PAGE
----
He arrived in the US at the port of Boston on the SS Daniel Steinmann 30 Apr 1882 along with two people with the same surname:
Did he change his given or surname at some point, since I am finding very few records under his or his wife's name?
hello Susannah, thank you very much, his correct name is Sisto Cogliano but when he married in 1893 the clerk typed Sisto Gogliano and also stated that he married 23 years old but if he married in 1893 and was born in 1863 he married at the age of 30 and not 23 as written in his record, his wife called Guilhermina Rosa but when he married her there in the USA her name was registered as Wilhelmina Rosa Gogliano she was from Portugal.
thanks you very much,
Dear Ms. Gogliano,
Thank you for posting your request on History Hub!
Since the previous poster located your great grandfather’s immigration records, we included information on how to obtain his naturalization records. The process is different depending on the timeframe.
Prior to September 27, 1906, any "court of record" (municipal, county, state, or Federal) could grant United States citizenship. Often petitioners went to the court most geographically convenient for them. As a general rule, the National Archives does not have naturalization records created in state or local courts. However, a few indexes and records have been donated to the National Archives from counties, states, and local courts. We suggest that you contact the National Archives facility serving the state in which the petitioner resided to determine if records from lower courts are available.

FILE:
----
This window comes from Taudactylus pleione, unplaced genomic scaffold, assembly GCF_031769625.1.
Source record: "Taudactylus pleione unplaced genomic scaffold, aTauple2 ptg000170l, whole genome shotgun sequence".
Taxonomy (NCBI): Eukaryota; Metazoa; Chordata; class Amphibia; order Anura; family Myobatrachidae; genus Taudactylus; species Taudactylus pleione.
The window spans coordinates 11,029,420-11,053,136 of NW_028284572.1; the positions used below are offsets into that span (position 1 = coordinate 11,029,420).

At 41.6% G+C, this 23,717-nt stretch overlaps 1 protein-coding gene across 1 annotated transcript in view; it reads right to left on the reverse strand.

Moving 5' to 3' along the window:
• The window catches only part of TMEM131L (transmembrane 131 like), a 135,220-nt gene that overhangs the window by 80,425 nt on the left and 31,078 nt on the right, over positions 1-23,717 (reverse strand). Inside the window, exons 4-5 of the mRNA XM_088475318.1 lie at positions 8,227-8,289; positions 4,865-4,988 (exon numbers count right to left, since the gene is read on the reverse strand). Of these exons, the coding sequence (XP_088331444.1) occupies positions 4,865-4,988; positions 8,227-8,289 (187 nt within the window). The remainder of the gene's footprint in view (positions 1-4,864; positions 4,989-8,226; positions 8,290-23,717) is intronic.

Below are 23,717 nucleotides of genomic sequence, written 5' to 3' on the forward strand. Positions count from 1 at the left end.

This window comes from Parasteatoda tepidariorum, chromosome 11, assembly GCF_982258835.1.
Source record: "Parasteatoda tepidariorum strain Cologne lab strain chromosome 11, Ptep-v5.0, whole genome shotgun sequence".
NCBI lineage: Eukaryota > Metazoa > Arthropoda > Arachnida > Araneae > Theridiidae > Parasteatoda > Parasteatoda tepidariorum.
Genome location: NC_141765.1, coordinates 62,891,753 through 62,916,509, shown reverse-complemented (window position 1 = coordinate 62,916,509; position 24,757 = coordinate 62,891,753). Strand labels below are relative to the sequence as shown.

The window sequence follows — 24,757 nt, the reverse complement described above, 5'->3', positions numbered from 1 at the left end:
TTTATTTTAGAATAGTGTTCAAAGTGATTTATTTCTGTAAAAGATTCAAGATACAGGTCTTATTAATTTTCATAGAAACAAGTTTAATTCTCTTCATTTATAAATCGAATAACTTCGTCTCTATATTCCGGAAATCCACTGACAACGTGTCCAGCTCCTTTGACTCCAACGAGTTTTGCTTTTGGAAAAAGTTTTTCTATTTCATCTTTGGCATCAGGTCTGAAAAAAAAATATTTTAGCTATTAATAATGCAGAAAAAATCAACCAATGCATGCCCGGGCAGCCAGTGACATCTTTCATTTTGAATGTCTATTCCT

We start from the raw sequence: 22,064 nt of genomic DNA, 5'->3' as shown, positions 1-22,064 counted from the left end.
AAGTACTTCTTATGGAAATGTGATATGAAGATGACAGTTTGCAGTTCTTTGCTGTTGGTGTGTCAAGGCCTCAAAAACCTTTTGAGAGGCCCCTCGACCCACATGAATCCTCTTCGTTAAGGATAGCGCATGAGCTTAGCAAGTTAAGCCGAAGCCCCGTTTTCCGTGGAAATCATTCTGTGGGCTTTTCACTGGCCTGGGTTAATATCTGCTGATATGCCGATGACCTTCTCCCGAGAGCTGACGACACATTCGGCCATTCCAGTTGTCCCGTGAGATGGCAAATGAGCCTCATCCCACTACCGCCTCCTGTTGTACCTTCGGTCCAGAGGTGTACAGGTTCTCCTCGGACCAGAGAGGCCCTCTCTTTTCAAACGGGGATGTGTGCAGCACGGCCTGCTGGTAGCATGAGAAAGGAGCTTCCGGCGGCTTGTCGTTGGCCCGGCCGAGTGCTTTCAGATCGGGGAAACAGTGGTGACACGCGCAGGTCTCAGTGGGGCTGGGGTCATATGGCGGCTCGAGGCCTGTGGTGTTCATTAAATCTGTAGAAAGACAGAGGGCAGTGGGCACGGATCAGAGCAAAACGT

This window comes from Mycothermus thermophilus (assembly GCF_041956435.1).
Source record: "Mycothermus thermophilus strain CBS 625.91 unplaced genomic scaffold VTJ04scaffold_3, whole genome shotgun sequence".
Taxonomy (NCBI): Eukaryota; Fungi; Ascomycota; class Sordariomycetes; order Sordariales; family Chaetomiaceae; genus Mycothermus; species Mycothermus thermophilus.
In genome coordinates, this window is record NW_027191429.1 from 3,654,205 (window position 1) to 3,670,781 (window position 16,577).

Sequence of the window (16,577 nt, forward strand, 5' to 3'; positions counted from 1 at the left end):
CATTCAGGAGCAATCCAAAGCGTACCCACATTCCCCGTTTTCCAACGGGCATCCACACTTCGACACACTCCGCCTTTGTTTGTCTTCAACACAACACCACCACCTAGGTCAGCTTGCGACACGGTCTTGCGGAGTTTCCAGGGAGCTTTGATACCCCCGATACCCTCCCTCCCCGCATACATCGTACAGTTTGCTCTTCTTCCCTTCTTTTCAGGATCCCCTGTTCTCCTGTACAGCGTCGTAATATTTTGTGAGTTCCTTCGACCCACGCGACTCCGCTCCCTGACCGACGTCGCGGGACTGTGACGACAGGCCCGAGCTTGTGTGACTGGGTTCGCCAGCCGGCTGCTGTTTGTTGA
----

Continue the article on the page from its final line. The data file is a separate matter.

Beginning on September 27, 1906, the responsibility for naturalization proceedings was transferred to the Federal courts. If a naturalization took place in a Federal court, naturalization indexes, declarations of intention (with any accompanying certificates of arrival), and petitions for naturalization will usually be in the custody of the National Archives facility serving the state in which the Federal court is located.
If his petition was filed in a Massachusetts Federal court, we suggest that you contact the National Archives at Boston (RE-BO) via email at email@example.com and request a search for his naturalization records by including the name of petitioner (including known variants); date of birth; approximate date of entry to the US; approximate date of naturalization; where the individual was residing at the time of naturalization (city/county/state); and country of origin.
In most cases, the National Archives will not have a copy of the certificate of citizenship. Two copies of the certificate were created – one given to the petitioner as proof of citizenship, and one forwarded to the Immigration and Naturalization Service (INS).
Certificates of citizenship were issued by the Federal courts until October 1991 when INS took over responsibility for naturalization proceedings. All INS records are now overseen by the US Citizenship and Immigration Services (USCIS). USCIS maintains duplicate copies of court records (including the certificate of citizenship) created since September 27, 1906 and may be requested through the USCIS Genealogy Program.
We hope this is helpful. Best of luck with your family research!